I’m not blessed with the clearest of speech. I stutter when I’m not speaking at volume and it seems that people (by which I mean southerners) find the accent initially hard to assimilate. It’s like flat Geordie or Yorkshire spoken by a Liverpudlian. My grandmother, late of Tyneside, moved to Teesside in 1930 and would accept none of it. She suppressed her native Geordie and sent my mother to elocution lessons to inflate her vowels. Cash which could, frankly, have been put to better use.
My childhood didn’t require me to learn Received Pronunciation and I met few who spoke it. I didn’t have to reflect much on the matter until I went to London and mixed with some posh types. One of those, ironically set to welcome new undergraduates, looked over my head at another second-year and said ‘You know, I can’t understand a word this girl says’. I’d won trophies for debating and reading aloud and have never been backward in coming forward but I didn’t say what was clearly required: ‘I beg your pardon? How rude.’ Still today, I see blank incomprehension wash across the faces of people who expect that someone like me will speak something like them and have to resign themselves to actually listening.
I can place a northeastern accent pretty accurately, for what it’s worth, from beautifully-moderated Northumbrian and exuberant Geordie through light Wearside to the guttural tones of the Boro. Educated, grammatical, precise, accented: clearly comprehensible, music to my ears. I overheard some experienced gents in the staff briefing discussing a common heritage in the dialects of Staffordshire, placing different tones in different towns.
These both are of limited utility in south-east London, which is probably a good thing. While adult accents here are rich and varied, the melting-pot tones of the young when talking to each other are joyously similar. Far from decrying the common estuarine-isation of future generations it rather fills me with hope. Perhaps if we all spoke alike we’d find common cause more easily, another barrier broken down. We couldn’t make crass judgments about class, wealth or character, as if they’re linked, as soon as someone opens their mouth.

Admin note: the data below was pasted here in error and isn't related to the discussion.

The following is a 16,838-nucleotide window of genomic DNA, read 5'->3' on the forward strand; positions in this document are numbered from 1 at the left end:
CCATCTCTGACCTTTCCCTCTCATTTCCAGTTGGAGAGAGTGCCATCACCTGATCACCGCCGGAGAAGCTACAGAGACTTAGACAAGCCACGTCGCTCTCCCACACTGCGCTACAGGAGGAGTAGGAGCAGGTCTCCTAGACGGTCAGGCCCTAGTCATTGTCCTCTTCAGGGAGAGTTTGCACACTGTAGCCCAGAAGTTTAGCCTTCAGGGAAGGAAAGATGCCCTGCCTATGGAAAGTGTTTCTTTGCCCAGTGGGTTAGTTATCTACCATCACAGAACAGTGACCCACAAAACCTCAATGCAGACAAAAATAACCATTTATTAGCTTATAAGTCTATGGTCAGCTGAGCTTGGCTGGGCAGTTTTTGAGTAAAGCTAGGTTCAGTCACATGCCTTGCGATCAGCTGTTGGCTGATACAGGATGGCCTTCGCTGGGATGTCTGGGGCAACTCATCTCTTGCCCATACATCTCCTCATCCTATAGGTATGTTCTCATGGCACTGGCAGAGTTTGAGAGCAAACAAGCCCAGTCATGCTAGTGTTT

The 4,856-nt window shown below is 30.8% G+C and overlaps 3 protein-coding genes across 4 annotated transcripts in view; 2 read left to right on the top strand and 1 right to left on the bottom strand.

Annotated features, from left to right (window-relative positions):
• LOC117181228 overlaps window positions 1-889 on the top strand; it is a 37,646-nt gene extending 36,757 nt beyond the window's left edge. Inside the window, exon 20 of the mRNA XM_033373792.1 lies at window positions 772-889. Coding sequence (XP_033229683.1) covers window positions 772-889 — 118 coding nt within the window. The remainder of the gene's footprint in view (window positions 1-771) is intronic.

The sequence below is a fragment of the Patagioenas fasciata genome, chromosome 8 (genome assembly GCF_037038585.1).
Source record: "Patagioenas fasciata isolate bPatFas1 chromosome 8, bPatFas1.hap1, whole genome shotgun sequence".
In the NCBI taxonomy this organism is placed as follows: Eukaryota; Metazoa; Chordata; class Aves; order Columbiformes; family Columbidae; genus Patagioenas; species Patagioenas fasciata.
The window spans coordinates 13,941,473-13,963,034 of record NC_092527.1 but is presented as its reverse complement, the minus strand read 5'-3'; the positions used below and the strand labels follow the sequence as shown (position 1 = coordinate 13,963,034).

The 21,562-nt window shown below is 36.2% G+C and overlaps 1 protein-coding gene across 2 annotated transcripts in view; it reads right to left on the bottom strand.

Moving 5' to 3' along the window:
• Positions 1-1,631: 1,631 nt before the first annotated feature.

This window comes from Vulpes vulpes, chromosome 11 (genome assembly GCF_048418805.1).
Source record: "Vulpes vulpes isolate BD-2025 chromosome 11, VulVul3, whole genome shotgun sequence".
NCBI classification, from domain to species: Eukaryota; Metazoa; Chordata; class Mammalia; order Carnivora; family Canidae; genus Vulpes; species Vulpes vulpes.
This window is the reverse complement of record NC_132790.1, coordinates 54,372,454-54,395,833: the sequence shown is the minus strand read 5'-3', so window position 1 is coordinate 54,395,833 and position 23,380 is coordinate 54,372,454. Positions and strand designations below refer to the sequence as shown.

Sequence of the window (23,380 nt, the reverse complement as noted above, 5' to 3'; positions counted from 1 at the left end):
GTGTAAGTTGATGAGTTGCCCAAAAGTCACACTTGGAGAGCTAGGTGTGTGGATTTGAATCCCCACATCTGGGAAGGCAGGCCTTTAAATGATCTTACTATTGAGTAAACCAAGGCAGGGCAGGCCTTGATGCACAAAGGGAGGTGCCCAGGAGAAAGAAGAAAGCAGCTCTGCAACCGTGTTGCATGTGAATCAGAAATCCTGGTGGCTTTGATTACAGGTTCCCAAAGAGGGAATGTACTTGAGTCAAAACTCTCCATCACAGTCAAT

Why is this on my mind? The tragedy of Fishmongers’ Hall has been painful in so many ways. People killed while serving others. Political capital being made against the explicit will of a family. Shallow reactions in ludicrous lurid headlines blaming impossible causes. Such events are reported in the way these things are, but I’m also troubled by what might seem an insignificant detail. Both of the principled young people killed have been endlessly described as ‘Cambridge graduates’. So they were, both having done an excellent further degree which helped them in their dream of saving the lost. They were, however, also a Manchester graduate and an Anglia Ruskin graduate - so why the emphasis on Cambridge? Outrage that even people from ancient universities aren’t safe from wickedness? Surprise that such people might find themselves in danger? An attempt unhelpfully to tribalise? Is a Cambridge graduate assumed to be worth more in memory than another? I’m pretty sure Saskia Jones and Jack Merritt didn’t think that.
The new PISA report tells us that ‘life satisfaction’ of 15-year-olds across the UK has fallen faster than in any other country with comparable data over the last three years. Students in the UK were also much less likely to report a ‘sense of meaning in life’ than their peers. The report notes a correlation between life satisfaction and 15-year-olds’ fear of failing is stronger for the UK than the OECD average. In fact, its stronger than almost every other country. One proffered explanation is that UK young people take PISA tests in the build-up to high-stakes GCSE exams. When else could they take them? Almost any point in schooling is now part of a run-up to high-stakes exams.
And so our commodification of the young obliterates their innate value. They worry, they lose hope, they feel their life has little meaning and even in tragic death are described by the educational brand still stamped on them. Jack and Saskia had a vision for a better society, in which a person’s quality might be judged by their ability to change, to learn, to start again and to endure. Anything we put in the way of that, any crass, shallow, populist, elitist, cheap or divisive measurement makes our children miserable and undermines our collective future. Let our national memorial to these two principled people be society based on equality, understanding and hope.